Finally, a possible good YouTube revenue model

When Google acquired YouTube for $1.65 billion just 3 years ago, many argued about the value of this purchase, with YouTube’s high running costs and the lack of any revenue model. And it did fail to stop losses for the past 3 years as well, and all Google got from it was new lawsuits, now that the video service is under the big G umbrella.

Eric Schmidt wasn’t showing any concerns, to the press at least, claiming YouTube monetization is not really a big problem. But when they started their attempt, this is how the YouTube page looked like:

First, most people going to YouTube are mostly interested in watching videos and won’t click non-related ads on the side. Second, this ad popping at the bottom of the video is more than annoying, and people are less likely to click it (intentionally). Not to mention Arabic ad text is unreadable as it’s showing disconnected characters.

But now finally, YouTube is offering YouTube video ads on the side of YouTube search results, thus enabling YouTube publishers to delivery targeted ads and spread the word about their videos. Now as to why people might wanna do that, I bet many would love to have their video spread and are willing to spend few bucks for the sake of it. Others are trying to reach for wider audience to attract attention to their skills through this media.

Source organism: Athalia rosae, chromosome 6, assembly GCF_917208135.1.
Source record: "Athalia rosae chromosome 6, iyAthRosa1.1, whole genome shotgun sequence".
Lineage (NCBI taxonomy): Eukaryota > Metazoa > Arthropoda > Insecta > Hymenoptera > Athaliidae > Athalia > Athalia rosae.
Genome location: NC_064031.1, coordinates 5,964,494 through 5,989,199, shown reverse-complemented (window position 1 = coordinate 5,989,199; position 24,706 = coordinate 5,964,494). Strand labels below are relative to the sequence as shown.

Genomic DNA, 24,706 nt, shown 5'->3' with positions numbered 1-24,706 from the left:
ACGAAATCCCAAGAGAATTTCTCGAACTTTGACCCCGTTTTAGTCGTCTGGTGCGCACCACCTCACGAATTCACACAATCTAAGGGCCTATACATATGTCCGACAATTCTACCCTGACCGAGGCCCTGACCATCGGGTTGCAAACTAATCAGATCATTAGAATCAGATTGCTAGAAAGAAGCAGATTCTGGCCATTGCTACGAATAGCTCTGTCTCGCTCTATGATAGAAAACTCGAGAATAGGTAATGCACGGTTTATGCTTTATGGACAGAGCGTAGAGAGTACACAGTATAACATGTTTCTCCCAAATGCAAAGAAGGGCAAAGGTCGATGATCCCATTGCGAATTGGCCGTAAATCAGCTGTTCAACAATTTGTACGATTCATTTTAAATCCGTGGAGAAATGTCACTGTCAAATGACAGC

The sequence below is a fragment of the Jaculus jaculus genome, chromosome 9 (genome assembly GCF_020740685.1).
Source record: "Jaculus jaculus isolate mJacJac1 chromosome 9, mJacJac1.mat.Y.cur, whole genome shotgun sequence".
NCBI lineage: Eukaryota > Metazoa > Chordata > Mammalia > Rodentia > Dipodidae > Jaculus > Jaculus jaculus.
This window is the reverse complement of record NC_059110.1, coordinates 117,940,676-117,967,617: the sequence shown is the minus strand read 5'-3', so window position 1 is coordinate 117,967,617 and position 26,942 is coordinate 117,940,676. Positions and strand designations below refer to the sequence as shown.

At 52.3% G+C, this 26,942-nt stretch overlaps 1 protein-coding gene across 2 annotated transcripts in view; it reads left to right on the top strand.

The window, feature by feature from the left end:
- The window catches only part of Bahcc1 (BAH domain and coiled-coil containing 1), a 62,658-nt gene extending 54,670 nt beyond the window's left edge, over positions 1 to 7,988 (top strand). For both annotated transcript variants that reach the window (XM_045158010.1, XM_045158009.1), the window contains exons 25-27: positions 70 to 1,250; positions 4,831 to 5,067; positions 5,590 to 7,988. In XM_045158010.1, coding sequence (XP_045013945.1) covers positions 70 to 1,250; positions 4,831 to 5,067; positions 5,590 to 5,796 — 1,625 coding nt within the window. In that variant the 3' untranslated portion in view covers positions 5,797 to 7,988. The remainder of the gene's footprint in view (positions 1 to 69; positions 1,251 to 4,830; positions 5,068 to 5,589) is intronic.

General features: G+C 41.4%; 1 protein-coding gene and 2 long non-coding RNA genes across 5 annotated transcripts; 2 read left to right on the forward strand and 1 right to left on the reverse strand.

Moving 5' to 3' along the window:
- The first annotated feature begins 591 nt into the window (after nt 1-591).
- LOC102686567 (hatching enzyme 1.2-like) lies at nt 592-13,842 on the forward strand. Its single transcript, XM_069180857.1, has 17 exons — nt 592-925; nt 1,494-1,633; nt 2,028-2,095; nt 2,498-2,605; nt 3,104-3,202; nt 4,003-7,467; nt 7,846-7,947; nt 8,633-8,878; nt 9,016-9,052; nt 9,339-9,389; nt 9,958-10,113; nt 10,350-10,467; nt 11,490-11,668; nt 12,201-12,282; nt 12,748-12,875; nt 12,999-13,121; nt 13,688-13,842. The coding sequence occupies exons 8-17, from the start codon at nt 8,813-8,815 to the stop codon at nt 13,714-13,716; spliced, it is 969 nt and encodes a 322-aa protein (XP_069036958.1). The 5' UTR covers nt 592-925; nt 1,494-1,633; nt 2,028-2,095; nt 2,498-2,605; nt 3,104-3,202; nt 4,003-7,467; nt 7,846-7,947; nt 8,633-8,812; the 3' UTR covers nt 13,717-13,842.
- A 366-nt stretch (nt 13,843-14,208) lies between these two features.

I hope this really picks up as it will eventually mean better YouTube service, and result in removal of those silly ads showing above the videos we see now. See the video below to familiarize with the service.

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  • http://mbhtech.blogspot.com MBH

    You know, I don’t understand why they won’t enable ads within the videos themselves. Short ads (5 seconds tops).

    People are tolerating 5-10 minute videos, so buffering 5 extra seconds won’t harm.

    The ad itself doesn’t have to be a video. It can be a still picture shown for 5 seconds.

  • http://blogallalong.com/ Bashar

    MBH: You know I personally don’t mind it, but I find out other people do. But if their concern is the user, then I wonder how they thought the overlapping ad is more convenient!